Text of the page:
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Home ▸ Catalog ▸ |Certified Coins||View Options:  |  |  |   

Certified Ancient, Medieval, and Modern Coins

FORVM ANCIENT COINS is known worldwide for its expertise in the identification, grading, and authentication of ancient and medieval coins. Our guarantee of authenticity is for for eternity. On this page we include coins that have 3rd party certification by the Numismatic Guarantee Corporation (NGC), Independent Coin Graders (ICG), and David Sear. Most of the coins on this page were received from consignors certified and encapsulated. We also submit coins for a second opinion to NGC or to David Sear if we have even the slightest uncertainty about a coins authenticity. If you collect NGC certified coins, feel free to select any coin from our shop and add NGC certification (listed below) to your shopping cart. We will send the coin(s) you order to NGC prior to delivery to you.

Arsinoe II, Wife of Ptolemy II Philadelphos, 285 - 246 B.C.

|Ptolemaic| |Egypt|, |Arsinoe| |II,| |Wife| |of| |Ptolemy| |II| |Philadelphos,| |285| |-| |246| |B.C.||oktodrachm|
Certificate of Authenticity issued by David R. Sear.

David Sear notes, "a handsome example of this remarkable coinage." Following Arsinoe's death in 268 B.C., Ptolemy II minted a massive issue of outstanding gold and silver medallic coins honoring his departed wife.

Arsinoe II is portrayed in the guise of Isis. Her worship was widespread during this period, and for generations following it.
SH24847. Gold oktodrachm, Lorber CPE 390; Svoronos 475; BMC Ptolemies p. 43, 10 and pl. VIII, 4; SGCV II 7768, gVF, light marks, weight 27.702 g, maximum diameter 28.4 mm, die axis 0o, Alexandria mint, c. 252 - 249 B.C.; obverse head or Arsinoe II right, wearing stephane and veil, K behind; reverse APΣINOHΣ ΦIΛA∆EΛΦOY, double cornucopia bound with fillet, overflowing with grain, pomegranate, grapes, and other fruits; SOLD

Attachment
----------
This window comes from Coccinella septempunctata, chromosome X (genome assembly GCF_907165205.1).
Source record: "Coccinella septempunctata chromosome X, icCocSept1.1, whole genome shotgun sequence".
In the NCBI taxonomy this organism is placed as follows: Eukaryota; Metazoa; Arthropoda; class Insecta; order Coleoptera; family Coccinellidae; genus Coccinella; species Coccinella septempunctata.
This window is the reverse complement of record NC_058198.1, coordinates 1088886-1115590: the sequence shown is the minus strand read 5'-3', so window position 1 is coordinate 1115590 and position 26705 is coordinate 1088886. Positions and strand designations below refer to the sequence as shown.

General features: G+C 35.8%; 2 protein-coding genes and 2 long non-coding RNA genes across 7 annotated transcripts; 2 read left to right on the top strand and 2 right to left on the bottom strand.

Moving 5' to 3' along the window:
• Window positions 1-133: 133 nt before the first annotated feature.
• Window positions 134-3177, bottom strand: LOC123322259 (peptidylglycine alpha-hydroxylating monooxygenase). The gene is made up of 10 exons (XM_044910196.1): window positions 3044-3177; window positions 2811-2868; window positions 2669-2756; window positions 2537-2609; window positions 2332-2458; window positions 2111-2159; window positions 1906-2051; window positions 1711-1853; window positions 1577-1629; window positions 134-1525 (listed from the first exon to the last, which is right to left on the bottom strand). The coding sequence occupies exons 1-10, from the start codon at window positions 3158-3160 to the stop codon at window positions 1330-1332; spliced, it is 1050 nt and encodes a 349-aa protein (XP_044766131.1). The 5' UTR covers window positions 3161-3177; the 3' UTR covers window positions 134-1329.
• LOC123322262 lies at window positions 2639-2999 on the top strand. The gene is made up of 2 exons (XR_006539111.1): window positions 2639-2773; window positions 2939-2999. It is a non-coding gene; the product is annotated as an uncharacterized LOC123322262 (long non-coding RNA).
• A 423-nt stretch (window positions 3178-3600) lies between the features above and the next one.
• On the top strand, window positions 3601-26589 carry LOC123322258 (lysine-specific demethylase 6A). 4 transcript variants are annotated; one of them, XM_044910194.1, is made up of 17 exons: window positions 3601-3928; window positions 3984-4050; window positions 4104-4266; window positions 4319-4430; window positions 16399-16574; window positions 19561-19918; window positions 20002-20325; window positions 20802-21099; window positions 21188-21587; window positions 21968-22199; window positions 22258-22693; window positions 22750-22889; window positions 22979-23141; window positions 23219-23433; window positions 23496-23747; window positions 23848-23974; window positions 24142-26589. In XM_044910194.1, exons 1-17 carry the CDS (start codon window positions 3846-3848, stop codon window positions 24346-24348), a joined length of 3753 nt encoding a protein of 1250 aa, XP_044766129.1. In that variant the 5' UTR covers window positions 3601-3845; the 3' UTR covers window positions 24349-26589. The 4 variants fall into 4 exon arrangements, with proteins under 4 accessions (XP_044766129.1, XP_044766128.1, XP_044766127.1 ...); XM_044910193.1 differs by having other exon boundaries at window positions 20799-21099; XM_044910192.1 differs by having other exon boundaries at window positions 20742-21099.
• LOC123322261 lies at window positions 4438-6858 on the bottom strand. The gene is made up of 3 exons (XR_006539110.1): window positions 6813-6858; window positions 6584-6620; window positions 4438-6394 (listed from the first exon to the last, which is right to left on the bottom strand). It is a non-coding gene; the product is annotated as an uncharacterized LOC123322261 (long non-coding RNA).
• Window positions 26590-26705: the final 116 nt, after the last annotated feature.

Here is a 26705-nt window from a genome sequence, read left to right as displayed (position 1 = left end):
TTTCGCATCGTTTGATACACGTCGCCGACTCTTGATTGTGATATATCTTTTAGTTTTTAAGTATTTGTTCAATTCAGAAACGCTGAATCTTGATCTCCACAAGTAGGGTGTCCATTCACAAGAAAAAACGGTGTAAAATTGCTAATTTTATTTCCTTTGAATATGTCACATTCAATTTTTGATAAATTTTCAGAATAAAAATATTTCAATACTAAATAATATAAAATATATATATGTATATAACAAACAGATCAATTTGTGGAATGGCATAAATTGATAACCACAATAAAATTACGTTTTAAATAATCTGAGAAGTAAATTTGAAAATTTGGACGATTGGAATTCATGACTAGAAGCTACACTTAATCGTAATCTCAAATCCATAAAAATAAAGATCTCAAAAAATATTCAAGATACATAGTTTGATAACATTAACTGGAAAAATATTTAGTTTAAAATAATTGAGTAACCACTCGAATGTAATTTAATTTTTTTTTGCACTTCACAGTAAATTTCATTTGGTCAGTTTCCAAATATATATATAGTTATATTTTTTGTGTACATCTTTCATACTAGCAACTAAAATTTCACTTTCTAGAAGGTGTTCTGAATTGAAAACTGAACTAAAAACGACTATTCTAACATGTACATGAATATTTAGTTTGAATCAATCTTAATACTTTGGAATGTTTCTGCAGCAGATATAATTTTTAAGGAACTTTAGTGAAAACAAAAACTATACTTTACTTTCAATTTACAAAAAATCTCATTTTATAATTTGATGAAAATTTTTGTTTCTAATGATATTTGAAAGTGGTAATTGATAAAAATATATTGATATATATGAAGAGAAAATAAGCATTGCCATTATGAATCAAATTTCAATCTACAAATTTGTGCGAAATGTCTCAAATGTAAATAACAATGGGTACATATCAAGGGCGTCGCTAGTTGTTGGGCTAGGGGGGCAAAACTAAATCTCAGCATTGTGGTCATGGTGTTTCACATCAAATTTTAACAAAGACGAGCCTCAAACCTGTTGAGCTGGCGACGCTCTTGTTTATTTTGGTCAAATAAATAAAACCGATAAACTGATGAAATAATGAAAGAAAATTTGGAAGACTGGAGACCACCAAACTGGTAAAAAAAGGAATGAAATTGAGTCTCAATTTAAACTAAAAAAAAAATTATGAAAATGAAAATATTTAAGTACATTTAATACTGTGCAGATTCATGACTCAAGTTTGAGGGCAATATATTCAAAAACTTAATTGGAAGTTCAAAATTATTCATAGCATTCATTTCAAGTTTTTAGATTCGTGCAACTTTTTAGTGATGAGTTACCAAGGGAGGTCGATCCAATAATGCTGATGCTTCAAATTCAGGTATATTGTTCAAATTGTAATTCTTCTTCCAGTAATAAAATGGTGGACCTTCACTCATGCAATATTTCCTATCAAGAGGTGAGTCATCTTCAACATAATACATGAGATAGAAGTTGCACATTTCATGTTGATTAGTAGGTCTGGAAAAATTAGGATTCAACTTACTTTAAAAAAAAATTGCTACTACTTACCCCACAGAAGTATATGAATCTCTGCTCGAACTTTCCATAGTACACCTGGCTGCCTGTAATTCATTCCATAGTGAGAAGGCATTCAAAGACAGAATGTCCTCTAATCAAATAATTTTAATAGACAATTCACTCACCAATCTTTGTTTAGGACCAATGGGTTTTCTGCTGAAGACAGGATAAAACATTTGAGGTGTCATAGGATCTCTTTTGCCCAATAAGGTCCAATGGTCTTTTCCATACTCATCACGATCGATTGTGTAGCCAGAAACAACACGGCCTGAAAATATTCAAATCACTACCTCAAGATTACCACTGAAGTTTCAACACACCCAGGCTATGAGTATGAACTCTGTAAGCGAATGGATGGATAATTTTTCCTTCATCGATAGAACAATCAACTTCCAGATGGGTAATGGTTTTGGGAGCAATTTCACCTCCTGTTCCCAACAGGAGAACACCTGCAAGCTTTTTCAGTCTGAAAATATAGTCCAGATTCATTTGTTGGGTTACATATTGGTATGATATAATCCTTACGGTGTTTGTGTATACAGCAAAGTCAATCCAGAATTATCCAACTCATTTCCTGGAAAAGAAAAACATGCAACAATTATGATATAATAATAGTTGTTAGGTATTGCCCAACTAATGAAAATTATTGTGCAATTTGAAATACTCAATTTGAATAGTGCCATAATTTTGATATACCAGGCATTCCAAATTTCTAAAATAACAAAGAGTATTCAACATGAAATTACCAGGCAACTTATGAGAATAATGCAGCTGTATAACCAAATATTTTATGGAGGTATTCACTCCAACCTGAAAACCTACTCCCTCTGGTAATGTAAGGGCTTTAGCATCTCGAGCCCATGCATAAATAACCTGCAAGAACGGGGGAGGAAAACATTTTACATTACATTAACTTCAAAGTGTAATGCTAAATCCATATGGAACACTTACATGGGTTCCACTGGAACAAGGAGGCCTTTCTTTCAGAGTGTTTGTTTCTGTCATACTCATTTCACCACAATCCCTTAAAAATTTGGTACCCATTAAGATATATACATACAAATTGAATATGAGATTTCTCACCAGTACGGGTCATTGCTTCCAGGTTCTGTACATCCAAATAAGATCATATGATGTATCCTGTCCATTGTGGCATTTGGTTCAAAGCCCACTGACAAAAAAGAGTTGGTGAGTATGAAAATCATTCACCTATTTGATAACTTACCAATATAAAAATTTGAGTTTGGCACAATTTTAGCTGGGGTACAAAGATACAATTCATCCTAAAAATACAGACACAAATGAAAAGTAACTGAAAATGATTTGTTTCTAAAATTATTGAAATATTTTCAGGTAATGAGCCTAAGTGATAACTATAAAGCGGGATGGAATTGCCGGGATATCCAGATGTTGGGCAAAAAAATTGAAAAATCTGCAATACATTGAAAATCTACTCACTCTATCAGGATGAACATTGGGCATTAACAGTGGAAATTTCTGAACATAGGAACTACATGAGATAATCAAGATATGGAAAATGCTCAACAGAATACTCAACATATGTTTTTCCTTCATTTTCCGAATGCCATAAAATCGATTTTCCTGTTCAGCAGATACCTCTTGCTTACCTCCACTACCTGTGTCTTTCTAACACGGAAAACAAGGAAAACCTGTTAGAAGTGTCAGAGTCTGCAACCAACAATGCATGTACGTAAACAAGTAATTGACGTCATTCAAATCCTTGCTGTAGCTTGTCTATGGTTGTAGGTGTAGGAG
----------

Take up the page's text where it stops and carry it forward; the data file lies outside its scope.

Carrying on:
Antoninus Pius, August 138 - 7 March 161 A.D.

|Antoninus| |Pius|, |Antoninus| |Pius,| |August| |138| |-| |7| |March| |161| |A.D.||aureus|
Certificate of Authenticity issued by David R. Sear.

On the certificate, David Sear notes, "a scarce and attractive variant of the obverse type."
SH24852. Gold aureus, RIC III 233e, Calico 1530 (same obv die), Cohen II 314, aEF, weight 7.0221 g, maximum diameter 20.1 mm, die axis 180o, Rome mint, 153 - 154 A.D.; obverse ANTONINVS AVG PIVS P P TR P XVII, laureate head left; reverse COS IIII, Antoninus Pius, togate, standing left, globe in extended right hand, scroll in left; superb obverse portrait, recognizable portrait on reverse, minor blemish on the second I on the reverse, ex Harlan Berk; scarce; SOLD


Vespasian, 1 July 69 - 24 June 79 A.D., Judaea Capta

|Vespasian|, |Vespasian,| |1| |July| |69| |-| |24| |June| |79| |A.D.,| |Judaea| |Capta||aureus|
On 14 April 70 A.D. Titus surrounded Jerusalem. He allowed pilgrims to enter to celebrate Passover but this was a trap to put pressure on supplies of food and water; he refused to allow them to leave. On 10 May he began his assault on the walls. The third wall fell on 25 May. The second wall fell on 30 May. On 20 July Titus stormed the Temple Mount. On 4 August 70 A.D. Titus destroyed the Temple. The Jewish fast of Tisha B'Av mourns the Fall of Jerusalem annually on this date. This type celebrates the victory of Vespasian and Titus. Coins commemorating this event are referred to as "Judaea Capta" issues.